Banana tossed at black student in American University dorm sparks outrage, students question handling of incident

Washington DC -- Outrage over the handling of a disciplinary issue by American University brought together more than 100 protesters Monday, who are demanding policy changes in how the school handles racial issues.

It started with an incident during the first week of classes in early September. One black female student reported having bananas thrown at her while another had some spoiled bananas left at her dorm room door and obscenities were drawn on her dry erase board.

According to a statement released by American University there was no racial motivation behind the attack.

"Actions can and do have impact beyond their intent and that was the case here," read the statement. "The University condemns discrimination and discriminatory harassment and all violations are handled through the Student Conduct process."

While two people have been charged with student conduct violations, many people feel anything less than suspension from the school won’t reflect how disrespectful the banana incident is to many black students.

Many people are hoping for changes in school policy that allow the school leaders to alert students when something like this occurs (as they would with a sexual assault) and then be able to discipline students for hateful acts based on race.

"We need stricter punishment for students that commit hate crimes," said Camryn Norwood-Pearson, who is friends with one of the girls victimized. “She felt like she was being targeted.”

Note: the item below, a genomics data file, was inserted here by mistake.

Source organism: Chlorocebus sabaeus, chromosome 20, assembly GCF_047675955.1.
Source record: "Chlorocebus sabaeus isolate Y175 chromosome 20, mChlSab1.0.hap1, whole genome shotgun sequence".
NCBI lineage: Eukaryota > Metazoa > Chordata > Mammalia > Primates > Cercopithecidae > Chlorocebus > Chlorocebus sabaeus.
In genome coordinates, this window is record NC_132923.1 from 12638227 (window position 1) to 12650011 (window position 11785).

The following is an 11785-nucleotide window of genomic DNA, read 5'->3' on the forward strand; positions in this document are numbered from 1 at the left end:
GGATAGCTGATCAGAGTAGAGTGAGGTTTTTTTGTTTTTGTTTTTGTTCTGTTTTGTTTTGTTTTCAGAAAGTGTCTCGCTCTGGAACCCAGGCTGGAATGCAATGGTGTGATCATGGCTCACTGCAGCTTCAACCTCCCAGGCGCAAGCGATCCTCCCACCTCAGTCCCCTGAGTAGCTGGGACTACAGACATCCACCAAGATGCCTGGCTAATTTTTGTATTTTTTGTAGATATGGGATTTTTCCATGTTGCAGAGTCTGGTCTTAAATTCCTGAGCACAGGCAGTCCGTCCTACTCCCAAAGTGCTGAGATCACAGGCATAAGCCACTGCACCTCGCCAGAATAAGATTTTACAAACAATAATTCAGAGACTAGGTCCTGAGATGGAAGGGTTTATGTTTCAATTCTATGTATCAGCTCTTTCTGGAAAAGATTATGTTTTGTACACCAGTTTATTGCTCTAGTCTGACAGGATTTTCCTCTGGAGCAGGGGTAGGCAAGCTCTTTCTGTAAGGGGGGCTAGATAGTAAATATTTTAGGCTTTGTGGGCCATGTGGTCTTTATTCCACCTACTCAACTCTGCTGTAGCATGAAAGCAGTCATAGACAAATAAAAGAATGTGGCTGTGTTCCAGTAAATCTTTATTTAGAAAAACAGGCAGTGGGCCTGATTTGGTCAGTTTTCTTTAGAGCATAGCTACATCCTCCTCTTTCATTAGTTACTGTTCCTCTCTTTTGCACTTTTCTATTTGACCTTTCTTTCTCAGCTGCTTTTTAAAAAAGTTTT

Norwood-Pearson told the crowd the incident has made her and several others nervous about interacting with people on campus.

Monday’s rally featured several speakers that talked about how the school has a history of not taking racially sensitive issues seriously but this incident may have a chance of sparking change.

"People are bringing up issues from years and years ago but sometimes you just need one issue to the be the tipping point and I feel like this is  the tipping point for a lot of students," said Malik Stevens, a graduate student at AU. "They've dealt with a lot of small issues adding up over time and something as heinous as this is their tipping point."

The school has conducted two town hall meetings over the last week to try and provide frustrated students with a voice and to get updated on the case and the reasons the school does not consider the incident racially motivated.

“We will continue to update the community on our conversations and actions about how we can work to ensure AU has a healthy, safe and supportive environment,” read a statement from school leaders.